Causes for Depression In Older People
By Gretchen Heuring | 07.01.2014
Depression in older people can be disabling for them and they truly can't help themselves. For loved ones, the most difficult symptoms are self-centeredness, and inability to make decisions. Some depressed people simply collapse into themselves and seem to be unreachable. There can be physical sources of depression, but most often the problem rests in the spirit.
Physical Sources of Depression
"This old body is full of aches and pains," we hear this often as our older people move slowly or not at all. Researchers tell us that depression makes all sorts of pain worse.
Of course these days we know that movement is the best thing for anyone. Exercise will definitely relieve depression. Along with exercise, the body needs balanced, nutritious meals and adequate uninterrupted sleep. So how do we coax that stubborn old person to exercise and eat her lettuce? When we exercise and choose healthy foods, the changes take time to mature. For an older person, an exercise program can take months to develop flexibility and balance.
Safety and Security
Fear of falling is a big problem. There may have been a fall, or an almost-fall and now stairs, steps and bathtubs are scary. Of course physical strength through exercise could make a big difference but overcoming fears is something else entirely.
My friend Jane, and her husband Tom, were athletic into their late seventies. They rode their bikes frequently, hiked to beautiful places, and took a ski vacation every winter. Last year, at a stop light, Tom lost his balance on his bike with the toe clips still on. He fell over and suffered a broken pelvis. Now his body has healed but he won't bike or ski or hike anywhere there might be a scramble. He gets dizzy on stairs. His body is well, but his spirit is afraid of falling.
Depression causes other forms of fearfulness. A depressed older person often worries about unexpected and dangerous events. So a predictable orderly world is most comfortable. That spot on the sofa or bed with regular television programs is a source of security.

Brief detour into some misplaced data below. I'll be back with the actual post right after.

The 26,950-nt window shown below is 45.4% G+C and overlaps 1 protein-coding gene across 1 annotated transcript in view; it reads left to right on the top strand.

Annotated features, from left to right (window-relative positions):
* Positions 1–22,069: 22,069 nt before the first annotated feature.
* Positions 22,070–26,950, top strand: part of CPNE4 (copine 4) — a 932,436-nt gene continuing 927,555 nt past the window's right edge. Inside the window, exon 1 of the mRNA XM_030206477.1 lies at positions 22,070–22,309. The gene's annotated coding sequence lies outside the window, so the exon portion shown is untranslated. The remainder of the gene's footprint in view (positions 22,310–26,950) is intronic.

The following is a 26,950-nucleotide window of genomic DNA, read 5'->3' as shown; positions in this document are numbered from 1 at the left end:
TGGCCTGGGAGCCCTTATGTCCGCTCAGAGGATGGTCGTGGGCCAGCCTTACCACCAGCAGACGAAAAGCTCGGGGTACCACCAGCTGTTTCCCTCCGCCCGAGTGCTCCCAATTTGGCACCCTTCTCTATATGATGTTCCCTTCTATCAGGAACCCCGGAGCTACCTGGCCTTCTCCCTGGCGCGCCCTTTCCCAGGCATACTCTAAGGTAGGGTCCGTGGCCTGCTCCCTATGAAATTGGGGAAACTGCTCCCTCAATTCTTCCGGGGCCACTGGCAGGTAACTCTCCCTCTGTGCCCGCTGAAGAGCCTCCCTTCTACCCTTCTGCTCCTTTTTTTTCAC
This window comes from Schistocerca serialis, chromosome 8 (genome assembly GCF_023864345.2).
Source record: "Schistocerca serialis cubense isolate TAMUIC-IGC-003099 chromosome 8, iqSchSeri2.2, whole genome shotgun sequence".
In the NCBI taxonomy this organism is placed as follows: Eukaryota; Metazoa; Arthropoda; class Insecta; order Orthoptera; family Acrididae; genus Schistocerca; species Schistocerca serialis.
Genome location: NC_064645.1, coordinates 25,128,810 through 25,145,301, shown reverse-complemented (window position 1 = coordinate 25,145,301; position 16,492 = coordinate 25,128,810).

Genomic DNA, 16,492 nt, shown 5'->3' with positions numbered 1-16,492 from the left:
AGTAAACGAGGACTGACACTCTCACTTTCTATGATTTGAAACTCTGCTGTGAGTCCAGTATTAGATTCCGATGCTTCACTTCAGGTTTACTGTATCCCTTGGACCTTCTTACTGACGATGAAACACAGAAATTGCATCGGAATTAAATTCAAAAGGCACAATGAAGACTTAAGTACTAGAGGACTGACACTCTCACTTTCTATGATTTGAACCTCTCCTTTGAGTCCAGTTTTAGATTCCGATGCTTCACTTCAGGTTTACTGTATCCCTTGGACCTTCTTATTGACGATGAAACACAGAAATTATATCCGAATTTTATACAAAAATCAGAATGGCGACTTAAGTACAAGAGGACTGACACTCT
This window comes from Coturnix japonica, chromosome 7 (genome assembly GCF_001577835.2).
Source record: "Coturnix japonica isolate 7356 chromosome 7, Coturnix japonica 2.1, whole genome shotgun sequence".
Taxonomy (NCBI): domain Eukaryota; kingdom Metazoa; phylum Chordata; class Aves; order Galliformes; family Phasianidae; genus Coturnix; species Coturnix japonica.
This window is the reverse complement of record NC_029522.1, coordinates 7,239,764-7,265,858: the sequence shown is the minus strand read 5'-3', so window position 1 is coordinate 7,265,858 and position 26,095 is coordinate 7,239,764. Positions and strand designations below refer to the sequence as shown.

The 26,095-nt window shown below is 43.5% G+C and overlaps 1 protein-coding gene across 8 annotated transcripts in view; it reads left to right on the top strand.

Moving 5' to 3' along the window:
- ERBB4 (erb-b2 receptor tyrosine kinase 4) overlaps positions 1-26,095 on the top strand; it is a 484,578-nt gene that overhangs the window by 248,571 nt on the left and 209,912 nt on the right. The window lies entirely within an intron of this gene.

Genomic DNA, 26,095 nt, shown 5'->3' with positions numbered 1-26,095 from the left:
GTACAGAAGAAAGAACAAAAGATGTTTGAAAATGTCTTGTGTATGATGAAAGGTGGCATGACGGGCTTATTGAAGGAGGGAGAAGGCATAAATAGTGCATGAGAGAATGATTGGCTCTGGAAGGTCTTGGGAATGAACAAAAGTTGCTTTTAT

In her book, The Gift of Years, Joan Chittister says, "A burden of these years is the possibility of giving in to the fear of invisibility, of uselessness, of losing our sense of self and human obligation. Fear tempts us to believe that life is over--rather than simply changing." The truth of her words stings deeply. We actually are older and weaker.
We can find purpose by adapting to change, by finding ways to give all that we have learned and know.
Love and Belonging
Our older person is isolating herself and so doesn't foster needed relationships. Besides that, depression causes feelings of being a burden to others. She may actually say, "I don't want to spread my doom and gloom." She can't see out of her sadness and stubbornly refuses to participate. So there is little opportunity to receive the love and affection she so desperately needs.
Depressed people often can't say anything good about themselves or recall anything they enjoy. They may have experienced rich full lives with accomplishments, family and friends but their depression forms a barrier to the esteem they deserve to experience. They actually abandon the strong vital part of themselves and feel, in their hearts, that they are worthless. This feeds their desire for isolation.
True self-awareness, or self-belonging, is actually the highest form of our person. It means that we are able to express ourselves with comfort and creativity. We eagerly and openly share with others. This is the place where we should find ourselves in old age, bringing us a sense of peace and wholeness.
The greatest gift we can offer a depressed loved one is a source of help to regain her spirit and grow beyond whatever is enslaving her.